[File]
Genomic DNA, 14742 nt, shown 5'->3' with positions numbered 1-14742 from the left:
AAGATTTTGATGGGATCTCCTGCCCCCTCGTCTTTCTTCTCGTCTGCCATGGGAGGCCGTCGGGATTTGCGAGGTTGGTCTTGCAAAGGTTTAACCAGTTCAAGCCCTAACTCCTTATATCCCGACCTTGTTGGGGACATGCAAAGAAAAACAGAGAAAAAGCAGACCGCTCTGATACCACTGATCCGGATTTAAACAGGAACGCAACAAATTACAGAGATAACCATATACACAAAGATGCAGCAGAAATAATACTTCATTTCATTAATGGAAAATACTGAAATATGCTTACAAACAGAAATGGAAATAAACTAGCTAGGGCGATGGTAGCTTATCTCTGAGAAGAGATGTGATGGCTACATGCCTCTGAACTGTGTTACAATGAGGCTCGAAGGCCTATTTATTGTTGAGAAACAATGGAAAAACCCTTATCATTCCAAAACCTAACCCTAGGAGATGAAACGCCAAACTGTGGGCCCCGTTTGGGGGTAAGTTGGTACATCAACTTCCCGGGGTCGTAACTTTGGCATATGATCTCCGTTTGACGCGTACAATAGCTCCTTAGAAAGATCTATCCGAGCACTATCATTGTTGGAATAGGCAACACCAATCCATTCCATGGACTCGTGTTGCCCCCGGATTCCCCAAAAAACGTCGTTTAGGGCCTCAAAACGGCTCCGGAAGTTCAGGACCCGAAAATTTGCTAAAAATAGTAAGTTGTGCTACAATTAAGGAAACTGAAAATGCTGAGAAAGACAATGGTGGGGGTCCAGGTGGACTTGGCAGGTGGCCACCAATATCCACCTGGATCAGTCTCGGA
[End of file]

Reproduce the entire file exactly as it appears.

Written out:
Genomic DNA, 14742 nt, shown 5'->3' with positions numbered 1-14742 from the left:
AAGATTTTGATGGGATCTCCTGCCCCCTCGTCTTTCTTCTCGTCTGCCATGGGAGGCCGTCGGGATTTGCGAGGTTGGTCTTGCAAAGGTTTAACCAGTTCAAGCCCTAACTCCTTATATCCCGACCTTGTTGGGGACATGCAAAGAAAAACAGAGAAAAAGCAGACCGCTCTGATACCACTGATCCGGATTTAAACAGGAACGCAACAAATTACAGAGATAACCATATACACAAAGATGCAGCAGAAATAATACTTCATTTCATTAATGGAAAATACTGAAATATGCTTACAAACAGAAATGGAAATAAACTAGCTAGGGCGATGGTAGCTTATCTCTGAGAAGAGATGTGATGGCTACATGCCTCTGAACTGTGTTACAATGAGGCTCGAAGGCCTATTTATTGTTGAGAAACAATGGAAAAACCCTTATCATTCCAAAACCTAACCCTAGGAGATGAAACGCCAAACTGTGGGCCCCGTTTGGGGGTAAGTTGGTACATCAACTTCCCGGGGTCGTAACTTTGGCATATGATCTCCGTTTGACGCGTACAATAGCTCCTTAGAAAGATCTATCCGAGCACTATCATTGTTGGAATAGGCAACACCAATCCATTCCATGGACTCGTGTTGCCCCCGGATTCCCCAAAAAACGTCGTTTAGGGCCTCAAAACGGCTCCGGAAGTTCAGGACCCGAAAATTTGCTAAAAATAGTAAGTTGTGCTACAATTAAGGAAACTGAAAATGCTGAGAAAGACAATGGTGGGGGTCCAGGTGGACTTGGCAGGTGGCCACCAATATCCACCTGGATCAGTCTCGGA